“No other state had a bigger decline in homelessness during that span, according to the research. Anti-homelessness activists in New Jersey say the decrease isn’t tied to just one factor, but many – including the increasing popularity of a ‘housing first’ model.”
Monarch Housing’s Jay Everett explained why the Housing First model has been so successful in ending homelessness. “We’re not going to screen out folks who haven’t been able to deal with either their substance abuse issues or their mental health issues prior to entering housing,” said Jay Everett with Monarch Housing Associates, which works to end homelessness in New Jersey.
“You have a better shot at solving some of the barriers that have kept you out of housing when you’re already housed,” he said.
Renee Koubiadis, executive director of the Anti-Poverty Network of New Jersey, said decreasing homelessness by 50 percent is significant. But she worries that a change for the worse may be on the horizon. “We have a dearth of over 212,00 affordable homes in our state. And we have very low wages that haven’t increased over the last decade,” she said.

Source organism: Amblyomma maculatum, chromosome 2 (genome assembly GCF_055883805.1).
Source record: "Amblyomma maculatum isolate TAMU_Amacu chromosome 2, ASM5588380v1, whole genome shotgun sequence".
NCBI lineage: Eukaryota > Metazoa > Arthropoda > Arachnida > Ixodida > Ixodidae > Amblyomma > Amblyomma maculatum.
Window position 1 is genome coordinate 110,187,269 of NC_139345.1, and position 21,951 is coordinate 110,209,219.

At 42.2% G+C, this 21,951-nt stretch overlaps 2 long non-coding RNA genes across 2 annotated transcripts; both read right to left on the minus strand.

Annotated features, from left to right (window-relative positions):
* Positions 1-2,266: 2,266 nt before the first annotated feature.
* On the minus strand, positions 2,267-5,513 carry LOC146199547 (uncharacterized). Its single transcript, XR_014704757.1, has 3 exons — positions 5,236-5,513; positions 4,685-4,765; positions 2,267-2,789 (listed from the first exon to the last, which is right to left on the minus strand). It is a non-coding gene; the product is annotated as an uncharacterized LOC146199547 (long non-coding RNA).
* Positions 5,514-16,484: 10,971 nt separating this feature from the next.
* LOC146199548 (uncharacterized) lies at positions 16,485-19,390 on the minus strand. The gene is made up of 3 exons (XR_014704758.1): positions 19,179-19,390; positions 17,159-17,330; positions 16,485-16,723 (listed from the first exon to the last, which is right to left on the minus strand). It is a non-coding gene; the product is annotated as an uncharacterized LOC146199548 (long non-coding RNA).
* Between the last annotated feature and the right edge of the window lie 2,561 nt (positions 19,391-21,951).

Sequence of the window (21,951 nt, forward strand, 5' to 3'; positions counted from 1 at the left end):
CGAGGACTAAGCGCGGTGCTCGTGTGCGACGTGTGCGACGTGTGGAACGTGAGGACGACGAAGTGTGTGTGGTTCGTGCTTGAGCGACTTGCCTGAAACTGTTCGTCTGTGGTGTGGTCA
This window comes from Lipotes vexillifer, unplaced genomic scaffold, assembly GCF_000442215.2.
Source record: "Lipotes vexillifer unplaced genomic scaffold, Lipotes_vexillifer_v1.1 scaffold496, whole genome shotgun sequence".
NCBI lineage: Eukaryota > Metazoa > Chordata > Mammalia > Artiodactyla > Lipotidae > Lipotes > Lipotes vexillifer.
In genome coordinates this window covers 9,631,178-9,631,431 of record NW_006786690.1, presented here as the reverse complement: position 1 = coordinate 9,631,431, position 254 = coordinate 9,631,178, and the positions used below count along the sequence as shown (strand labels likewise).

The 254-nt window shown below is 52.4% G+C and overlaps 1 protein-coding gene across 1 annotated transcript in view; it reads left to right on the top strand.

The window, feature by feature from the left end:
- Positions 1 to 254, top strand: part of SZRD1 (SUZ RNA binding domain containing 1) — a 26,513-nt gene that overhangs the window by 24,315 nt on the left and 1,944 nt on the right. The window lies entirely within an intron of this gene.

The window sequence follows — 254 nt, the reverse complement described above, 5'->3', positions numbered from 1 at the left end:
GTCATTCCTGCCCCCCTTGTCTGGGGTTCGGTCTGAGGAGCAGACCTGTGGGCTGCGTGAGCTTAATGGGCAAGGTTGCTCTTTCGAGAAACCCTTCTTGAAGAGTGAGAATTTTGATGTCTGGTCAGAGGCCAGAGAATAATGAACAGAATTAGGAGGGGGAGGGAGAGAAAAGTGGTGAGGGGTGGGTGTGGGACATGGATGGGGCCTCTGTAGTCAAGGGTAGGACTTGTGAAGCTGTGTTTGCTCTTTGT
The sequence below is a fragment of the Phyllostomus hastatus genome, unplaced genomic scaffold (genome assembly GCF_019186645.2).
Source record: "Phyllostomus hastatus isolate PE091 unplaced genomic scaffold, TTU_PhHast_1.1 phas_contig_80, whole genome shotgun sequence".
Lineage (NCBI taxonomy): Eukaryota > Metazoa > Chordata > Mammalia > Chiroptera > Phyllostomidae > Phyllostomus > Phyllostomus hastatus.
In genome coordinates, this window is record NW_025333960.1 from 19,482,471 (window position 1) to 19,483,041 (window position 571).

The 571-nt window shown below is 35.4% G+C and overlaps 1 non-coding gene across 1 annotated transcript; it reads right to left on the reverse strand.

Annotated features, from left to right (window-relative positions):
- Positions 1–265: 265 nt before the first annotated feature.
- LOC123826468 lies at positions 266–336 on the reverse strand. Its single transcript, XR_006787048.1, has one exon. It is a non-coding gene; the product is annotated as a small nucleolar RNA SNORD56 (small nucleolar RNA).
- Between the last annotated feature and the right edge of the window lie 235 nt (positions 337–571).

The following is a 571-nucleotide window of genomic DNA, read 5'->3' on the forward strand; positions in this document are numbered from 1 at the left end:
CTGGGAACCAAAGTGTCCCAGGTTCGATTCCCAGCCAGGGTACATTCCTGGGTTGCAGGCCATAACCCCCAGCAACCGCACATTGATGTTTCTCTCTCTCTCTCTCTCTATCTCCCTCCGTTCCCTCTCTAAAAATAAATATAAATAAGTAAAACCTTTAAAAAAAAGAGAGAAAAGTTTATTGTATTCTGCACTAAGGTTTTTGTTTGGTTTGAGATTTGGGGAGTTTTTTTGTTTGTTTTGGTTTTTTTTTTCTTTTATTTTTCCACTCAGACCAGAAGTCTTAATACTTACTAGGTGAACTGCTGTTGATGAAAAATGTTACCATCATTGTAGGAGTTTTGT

But unfortunately, the great progress that is being made to end homelessness in New Jersey is in jeopardy as Congress negotiates a final tax reform bill. Last week, Diane Yentel, Executive Director at the National Low Income Housing Coalition wrote wrote “Senate Republicans approved a tax plan today that, if enacted, would harm millions of the lowest income seniors, people with disabilities, families with children, veterans, and other at-risk populations in need of federal investments to help them afford a roof over their heads. With this vote, Republicans in Congress are one step closer to providing massive, unpaid-for tax cuts for the rich and powerful, draining resources needed for other critical investments, including affordable housing.”
On Wednesday, January 24, 2017, all of New Jersey’s 21 counties will participate in NJCounts 2017 to get an updated snapshot count of homelessness in New Jersey.